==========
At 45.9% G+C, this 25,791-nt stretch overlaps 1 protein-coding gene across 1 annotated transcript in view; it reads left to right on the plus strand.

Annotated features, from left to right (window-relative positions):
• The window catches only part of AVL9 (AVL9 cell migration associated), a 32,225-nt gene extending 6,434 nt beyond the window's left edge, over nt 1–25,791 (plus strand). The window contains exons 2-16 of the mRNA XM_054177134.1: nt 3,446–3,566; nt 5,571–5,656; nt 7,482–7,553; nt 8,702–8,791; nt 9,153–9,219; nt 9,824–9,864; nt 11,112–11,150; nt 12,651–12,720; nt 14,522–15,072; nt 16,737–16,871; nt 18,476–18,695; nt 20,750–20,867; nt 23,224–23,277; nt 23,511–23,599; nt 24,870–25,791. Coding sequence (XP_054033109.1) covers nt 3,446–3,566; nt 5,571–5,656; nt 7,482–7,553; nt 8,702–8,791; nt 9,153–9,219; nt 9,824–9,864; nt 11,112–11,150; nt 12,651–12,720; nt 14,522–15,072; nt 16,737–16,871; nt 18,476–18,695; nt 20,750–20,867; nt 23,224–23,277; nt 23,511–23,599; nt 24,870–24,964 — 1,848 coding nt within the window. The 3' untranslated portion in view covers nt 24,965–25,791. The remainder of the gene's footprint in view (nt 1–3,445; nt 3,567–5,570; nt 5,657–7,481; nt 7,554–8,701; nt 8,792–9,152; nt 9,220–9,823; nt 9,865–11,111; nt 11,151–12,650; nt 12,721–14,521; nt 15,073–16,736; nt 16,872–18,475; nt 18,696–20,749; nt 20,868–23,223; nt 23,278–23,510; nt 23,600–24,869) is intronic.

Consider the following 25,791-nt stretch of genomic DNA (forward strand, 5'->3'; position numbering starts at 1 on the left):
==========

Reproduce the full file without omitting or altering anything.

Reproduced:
At 45.9% G+C, this 25,791-nt stretch overlaps 1 protein-coding gene across 1 annotated transcript in view; it reads left to right on the plus strand.

Annotated features, from left to right (window-relative positions):
• The window catches only part of AVL9 (AVL9 cell migration associated), a 32,225-nt gene extending 6,434 nt beyond the window's left edge, over nt 1–25,791 (plus strand). The window contains exons 2-16 of the mRNA XM_054177134.1: nt 3,446–3,566; nt 5,571–5,656; nt 7,482–7,553; nt 8,702–8,791; nt 9,153–9,219; nt 9,824–9,864; nt 11,112–11,150; nt 12,651–12,720; nt 14,522–15,072; nt 16,737–16,871; nt 18,476–18,695; nt 20,750–20,867; nt 23,224–23,277; nt 23,511–23,599; nt 24,870–25,791. Coding sequence (XP_054033109.1) covers nt 3,446–3,566; nt 5,571–5,656; nt 7,482–7,553; nt 8,702–8,791; nt 9,153–9,219; nt 9,824–9,864; nt 11,112–11,150; nt 12,651–12,720; nt 14,522–15,072; nt 16,737–16,871; nt 18,476–18,695; nt 20,750–20,867; nt 23,224–23,277; nt 23,511–23,599; nt 24,870–24,964 — 1,848 coding nt within the window. The 3' untranslated portion in view covers nt 24,965–25,791. The remainder of the gene's footprint in view (nt 1–3,445; nt 3,567–5,570; nt 5,657–7,481; nt 7,554–8,701; nt 8,792–9,152; nt 9,220–9,823; nt 9,865–11,111; nt 11,151–12,650; nt 12,721–14,521; nt 15,073–16,736; nt 16,872–18,475; nt 18,696–20,749; nt 20,868–23,223; nt 23,278–23,510; nt 23,600–24,869) is intronic.

Consider the following 25,791-nt stretch of genomic DNA (forward strand, 5'->3'; position numbering starts at 1 on the left):